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Vibram FiveFingers and the Military

by Rob Francis » on Apr 28, 2011 6

When I first saw VFFs about 3 years ago, they were not as popular as they are now in neither the civilian nor the military world; seeing anyone in them at my local gym and base just didn’t happen.  This post is about how I have seen an increase in acceptance and use  of VFFs by soldiers at my base which mirrors the increased popularity in the civilian world.  Please note that these are my own observations and should not be taken as criticism of official policy and does not represent the official position of the Canadian Forces.

Not Alone Anymore

After I bought my first pair of VFFs, I started noticing one or two other people wearing them, but those few others and I constantly got weird looks and loads of comments; usually like “What are those?”.  Now VFFs are extremely popular at my base gym and they rarely draw any looks and I am more likely to answer questions based on “how are they” or “are they worth it” as opposed to “what they are”.  It is not very often I run into anyone who has not seen or heard of FiveFingers.

Friend modelling his new TrekSport.

The places I see VFFs being used most often are the CrossFit area of my base gym and outside running.  This may be due to the fact that I am in the CrossFit Area as opposed to the traditional weight and cardio rooms at the gym and that the military does like to run for PT in the morning.  I consistently see at least 2-3 people wearing VFFs whenever I am working out.  During a recent CrossFit competition, about 15 or so people out of the 80 competitors were wearing them during the competition, and one other person on my team was wearing VFFs.  There is another soldier who is training for the Cabot Trail Relay Race wearing VFFs and plans on wearing them during the race.  So based on my personal, non-scientific observations, VFFs have caught on and are being used by an increasing amount of soldiers at my base.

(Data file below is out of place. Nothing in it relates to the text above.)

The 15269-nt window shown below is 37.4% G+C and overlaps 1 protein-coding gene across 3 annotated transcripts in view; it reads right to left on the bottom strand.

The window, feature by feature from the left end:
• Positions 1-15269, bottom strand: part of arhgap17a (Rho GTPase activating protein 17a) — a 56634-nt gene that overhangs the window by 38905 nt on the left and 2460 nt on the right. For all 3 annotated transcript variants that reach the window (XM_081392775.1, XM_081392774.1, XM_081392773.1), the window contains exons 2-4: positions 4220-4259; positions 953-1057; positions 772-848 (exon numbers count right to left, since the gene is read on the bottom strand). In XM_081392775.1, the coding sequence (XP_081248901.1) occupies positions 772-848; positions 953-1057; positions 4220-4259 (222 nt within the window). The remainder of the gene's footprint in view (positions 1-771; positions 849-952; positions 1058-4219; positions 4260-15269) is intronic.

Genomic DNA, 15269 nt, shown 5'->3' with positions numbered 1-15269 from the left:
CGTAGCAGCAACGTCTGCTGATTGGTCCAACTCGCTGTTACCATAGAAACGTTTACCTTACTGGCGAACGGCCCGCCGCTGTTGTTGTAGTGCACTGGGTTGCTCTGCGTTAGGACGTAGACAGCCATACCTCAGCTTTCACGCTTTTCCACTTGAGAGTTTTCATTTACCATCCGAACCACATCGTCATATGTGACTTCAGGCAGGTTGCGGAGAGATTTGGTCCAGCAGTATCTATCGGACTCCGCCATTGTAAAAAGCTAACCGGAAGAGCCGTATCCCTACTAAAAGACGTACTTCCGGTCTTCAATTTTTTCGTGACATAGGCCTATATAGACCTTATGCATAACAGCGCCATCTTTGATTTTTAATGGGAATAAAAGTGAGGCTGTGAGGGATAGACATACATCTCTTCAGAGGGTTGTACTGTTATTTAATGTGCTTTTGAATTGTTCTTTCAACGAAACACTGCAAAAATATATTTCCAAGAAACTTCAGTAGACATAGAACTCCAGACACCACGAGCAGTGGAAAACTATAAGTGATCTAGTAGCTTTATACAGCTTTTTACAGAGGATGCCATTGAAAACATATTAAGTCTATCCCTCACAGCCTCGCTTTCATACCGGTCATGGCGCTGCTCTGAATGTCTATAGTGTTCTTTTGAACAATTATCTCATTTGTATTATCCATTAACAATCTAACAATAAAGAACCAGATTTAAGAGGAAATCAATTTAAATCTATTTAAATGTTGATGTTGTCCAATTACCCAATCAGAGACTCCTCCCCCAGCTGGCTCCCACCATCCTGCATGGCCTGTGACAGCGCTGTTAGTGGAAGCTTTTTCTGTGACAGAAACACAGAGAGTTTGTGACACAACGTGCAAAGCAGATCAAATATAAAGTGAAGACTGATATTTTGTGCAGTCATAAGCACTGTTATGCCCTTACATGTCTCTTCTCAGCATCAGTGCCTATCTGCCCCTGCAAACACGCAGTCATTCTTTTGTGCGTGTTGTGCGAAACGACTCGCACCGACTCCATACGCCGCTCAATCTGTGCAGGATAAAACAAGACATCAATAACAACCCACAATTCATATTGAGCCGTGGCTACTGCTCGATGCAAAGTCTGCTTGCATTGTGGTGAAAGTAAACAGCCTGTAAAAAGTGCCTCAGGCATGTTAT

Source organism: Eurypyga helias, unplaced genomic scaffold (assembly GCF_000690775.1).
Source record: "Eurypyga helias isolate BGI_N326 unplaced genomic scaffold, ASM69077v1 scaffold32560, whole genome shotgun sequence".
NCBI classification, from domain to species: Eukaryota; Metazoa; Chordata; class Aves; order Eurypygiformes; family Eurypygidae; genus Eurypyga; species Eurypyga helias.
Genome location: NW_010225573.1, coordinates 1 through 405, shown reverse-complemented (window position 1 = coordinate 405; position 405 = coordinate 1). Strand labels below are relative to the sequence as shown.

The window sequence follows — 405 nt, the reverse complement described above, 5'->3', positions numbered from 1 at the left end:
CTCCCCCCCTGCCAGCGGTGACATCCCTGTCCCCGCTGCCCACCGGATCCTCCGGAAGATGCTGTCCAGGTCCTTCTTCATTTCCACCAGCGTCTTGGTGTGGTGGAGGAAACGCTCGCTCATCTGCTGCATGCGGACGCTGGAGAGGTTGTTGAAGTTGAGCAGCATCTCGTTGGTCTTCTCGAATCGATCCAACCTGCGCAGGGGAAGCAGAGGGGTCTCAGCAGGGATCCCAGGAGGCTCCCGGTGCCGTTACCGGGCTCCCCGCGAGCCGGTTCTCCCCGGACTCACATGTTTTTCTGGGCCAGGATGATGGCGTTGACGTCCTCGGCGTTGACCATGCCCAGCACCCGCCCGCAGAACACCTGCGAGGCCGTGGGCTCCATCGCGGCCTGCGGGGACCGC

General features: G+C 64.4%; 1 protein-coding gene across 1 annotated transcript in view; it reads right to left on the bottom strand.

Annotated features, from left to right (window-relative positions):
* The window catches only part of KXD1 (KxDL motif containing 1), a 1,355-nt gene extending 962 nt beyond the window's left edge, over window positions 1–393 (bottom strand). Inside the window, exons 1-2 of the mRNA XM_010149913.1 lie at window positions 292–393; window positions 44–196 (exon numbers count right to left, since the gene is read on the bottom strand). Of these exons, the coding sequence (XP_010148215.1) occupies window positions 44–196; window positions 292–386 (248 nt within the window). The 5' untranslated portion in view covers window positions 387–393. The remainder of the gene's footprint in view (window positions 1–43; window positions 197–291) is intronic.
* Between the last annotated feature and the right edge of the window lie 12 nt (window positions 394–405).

I am sure that many of you, like myself, answer questions about VFFs on a fairly frequent basis.  I answer questions on how comfortable are they, how much they cost, where to get them, do they work, sizing, etc.  I have a pretty good answer routine and I think I cover all the questions well and hopefully give people who are sitting on the fence about buying VFFs enough information to help make their decision.  Despite all the people I have answered questions for, I have only had one person who bought VFFs based on my recommendation that I know of.  He sent me the picture below of him modelling his new TrekSport after receiving them.  Incidentally he is now a VFF “convert” after buying and trying them and he wears them for morning PT.

Policies

No military in the world would be complete without rules and regulations that cover almost every topic;  the breadth of area they touch on would surprise most civilians.  So there is no surprise that with the increase in popularity and use of VFFs, there would eventually be some form of official policy.  Surprisingly, all I could find about policy was from the US military and nothing from the Canadian Military.

From a Canadian perspective, I have yet to find or encounter an official policy on the use of FiveFingers specifically.   They seem to fall under the shoe category and are already covered by existing rules and regulations.  If anyone knows otherwise, I would love to hear about it.  Initially there were some problems I had at the base gym wearing them with a person who worked the front reception desk, but it was cleared up with the gym the next day and I was able to continue wearing mine.  No one else at the gym has run into problems wearing them that I know of.  I have worn my VFFs at three other base gyms in Canada and have never had a problem.